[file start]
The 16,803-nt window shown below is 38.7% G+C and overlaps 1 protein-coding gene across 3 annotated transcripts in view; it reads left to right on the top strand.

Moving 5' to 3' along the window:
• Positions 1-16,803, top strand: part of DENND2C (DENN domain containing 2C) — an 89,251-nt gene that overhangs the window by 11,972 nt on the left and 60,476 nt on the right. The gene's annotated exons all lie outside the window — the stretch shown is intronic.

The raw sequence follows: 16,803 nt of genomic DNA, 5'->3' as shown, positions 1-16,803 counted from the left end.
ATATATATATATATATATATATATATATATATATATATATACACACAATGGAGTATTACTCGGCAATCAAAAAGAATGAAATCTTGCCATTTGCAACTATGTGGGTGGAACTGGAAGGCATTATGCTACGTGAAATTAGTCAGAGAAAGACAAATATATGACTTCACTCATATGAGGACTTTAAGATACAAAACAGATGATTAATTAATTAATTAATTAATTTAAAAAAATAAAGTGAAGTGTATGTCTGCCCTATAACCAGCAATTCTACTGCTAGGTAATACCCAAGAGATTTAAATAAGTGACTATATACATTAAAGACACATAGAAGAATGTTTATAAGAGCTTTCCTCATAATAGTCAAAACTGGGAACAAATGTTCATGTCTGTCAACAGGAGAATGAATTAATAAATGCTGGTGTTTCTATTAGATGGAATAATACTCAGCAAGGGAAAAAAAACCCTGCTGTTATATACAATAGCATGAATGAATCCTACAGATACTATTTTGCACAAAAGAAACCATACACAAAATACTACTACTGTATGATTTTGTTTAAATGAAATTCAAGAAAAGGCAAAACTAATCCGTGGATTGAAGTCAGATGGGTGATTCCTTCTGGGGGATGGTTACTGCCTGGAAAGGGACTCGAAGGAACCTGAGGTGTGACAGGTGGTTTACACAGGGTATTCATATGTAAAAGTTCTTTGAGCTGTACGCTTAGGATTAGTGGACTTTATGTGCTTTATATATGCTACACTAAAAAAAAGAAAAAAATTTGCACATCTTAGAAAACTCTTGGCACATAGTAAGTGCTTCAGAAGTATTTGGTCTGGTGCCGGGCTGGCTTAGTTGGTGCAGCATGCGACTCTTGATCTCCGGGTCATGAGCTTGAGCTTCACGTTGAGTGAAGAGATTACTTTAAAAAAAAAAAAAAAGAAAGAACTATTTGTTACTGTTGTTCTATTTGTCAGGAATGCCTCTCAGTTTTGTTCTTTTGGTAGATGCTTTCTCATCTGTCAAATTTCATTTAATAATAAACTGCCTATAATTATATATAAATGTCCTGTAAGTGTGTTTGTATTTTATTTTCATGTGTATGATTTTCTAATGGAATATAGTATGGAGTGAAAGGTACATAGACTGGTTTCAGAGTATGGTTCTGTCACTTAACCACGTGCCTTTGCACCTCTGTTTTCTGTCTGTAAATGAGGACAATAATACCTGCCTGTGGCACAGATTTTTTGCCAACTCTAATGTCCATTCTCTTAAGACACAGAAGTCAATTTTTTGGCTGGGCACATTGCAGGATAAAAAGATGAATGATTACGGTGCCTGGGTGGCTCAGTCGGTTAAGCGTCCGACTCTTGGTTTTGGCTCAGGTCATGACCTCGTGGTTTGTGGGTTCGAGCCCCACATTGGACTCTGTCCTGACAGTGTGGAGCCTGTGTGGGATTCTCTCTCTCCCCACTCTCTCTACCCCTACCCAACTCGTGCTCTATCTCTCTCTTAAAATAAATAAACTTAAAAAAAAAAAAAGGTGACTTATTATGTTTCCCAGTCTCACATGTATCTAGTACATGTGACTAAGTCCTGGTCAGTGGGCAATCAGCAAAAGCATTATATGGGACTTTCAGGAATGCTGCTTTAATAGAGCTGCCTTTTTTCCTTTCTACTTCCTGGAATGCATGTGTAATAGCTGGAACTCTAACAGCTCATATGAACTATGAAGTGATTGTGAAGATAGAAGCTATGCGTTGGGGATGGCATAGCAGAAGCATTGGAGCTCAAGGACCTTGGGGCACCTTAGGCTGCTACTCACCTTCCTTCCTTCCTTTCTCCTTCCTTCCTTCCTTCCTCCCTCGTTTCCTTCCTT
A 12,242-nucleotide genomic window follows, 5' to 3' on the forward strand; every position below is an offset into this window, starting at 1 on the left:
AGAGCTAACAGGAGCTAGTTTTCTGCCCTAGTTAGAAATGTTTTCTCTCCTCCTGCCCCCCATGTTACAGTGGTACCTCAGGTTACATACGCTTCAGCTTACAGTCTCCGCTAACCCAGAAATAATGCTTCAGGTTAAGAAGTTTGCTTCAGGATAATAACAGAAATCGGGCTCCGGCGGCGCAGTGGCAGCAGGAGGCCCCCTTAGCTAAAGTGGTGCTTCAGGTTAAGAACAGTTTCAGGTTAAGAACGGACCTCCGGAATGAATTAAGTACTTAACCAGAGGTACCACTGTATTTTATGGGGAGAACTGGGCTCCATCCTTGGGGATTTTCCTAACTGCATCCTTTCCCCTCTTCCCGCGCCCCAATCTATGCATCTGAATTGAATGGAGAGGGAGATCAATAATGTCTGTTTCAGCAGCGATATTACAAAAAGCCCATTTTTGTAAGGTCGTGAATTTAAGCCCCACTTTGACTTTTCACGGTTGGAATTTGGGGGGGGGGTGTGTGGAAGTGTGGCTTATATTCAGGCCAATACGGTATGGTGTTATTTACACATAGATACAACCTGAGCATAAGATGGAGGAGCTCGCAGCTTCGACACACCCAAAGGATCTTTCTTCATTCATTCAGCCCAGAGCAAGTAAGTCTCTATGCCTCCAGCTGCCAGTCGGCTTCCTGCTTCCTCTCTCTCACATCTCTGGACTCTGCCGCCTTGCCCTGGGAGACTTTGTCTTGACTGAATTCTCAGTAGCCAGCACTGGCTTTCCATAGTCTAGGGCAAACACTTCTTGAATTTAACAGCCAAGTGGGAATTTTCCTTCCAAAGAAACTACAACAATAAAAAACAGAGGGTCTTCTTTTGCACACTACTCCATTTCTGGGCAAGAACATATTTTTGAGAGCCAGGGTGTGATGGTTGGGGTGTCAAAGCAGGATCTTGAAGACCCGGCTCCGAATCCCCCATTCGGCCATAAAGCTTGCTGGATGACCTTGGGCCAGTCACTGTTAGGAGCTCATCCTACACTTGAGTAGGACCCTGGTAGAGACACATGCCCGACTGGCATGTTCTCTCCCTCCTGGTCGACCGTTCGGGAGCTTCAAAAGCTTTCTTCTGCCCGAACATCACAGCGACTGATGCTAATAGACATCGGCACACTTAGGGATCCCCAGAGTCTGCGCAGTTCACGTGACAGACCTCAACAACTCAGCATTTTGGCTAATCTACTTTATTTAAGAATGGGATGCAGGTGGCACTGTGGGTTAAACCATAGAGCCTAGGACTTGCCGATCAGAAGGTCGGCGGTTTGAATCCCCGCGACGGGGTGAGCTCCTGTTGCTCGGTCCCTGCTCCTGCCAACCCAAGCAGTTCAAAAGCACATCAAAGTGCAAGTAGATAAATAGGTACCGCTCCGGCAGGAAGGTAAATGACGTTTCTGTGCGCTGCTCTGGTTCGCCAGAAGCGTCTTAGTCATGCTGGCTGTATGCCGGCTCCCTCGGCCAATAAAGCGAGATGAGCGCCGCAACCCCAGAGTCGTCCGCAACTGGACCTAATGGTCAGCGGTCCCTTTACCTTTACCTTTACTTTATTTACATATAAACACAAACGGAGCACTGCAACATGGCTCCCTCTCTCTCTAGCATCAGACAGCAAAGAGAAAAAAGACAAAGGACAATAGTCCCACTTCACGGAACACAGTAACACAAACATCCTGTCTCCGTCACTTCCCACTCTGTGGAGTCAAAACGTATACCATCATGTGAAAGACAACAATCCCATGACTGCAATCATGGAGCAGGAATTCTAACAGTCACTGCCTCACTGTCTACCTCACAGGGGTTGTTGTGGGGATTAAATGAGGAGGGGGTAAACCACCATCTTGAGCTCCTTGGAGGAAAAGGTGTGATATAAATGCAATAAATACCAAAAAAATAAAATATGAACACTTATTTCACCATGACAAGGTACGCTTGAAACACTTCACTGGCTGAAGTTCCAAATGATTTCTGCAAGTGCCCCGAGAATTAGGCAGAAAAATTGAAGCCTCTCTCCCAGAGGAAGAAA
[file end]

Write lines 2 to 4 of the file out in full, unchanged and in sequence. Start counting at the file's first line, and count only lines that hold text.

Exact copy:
Moving 5' to 3' along the window:
• Positions 1-16,803, top strand: part of DENND2C (DENN domain containing 2C) — an 89,251-nt gene that overhangs the window by 11,972 nt on the left and 60,476 nt on the right. The gene's annotated exons all lie outside the window — the stretch shown is intronic.

The raw sequence follows: 16,803 nt of genomic DNA, 5'->3' as shown, positions 1-16,803 counted from the left end.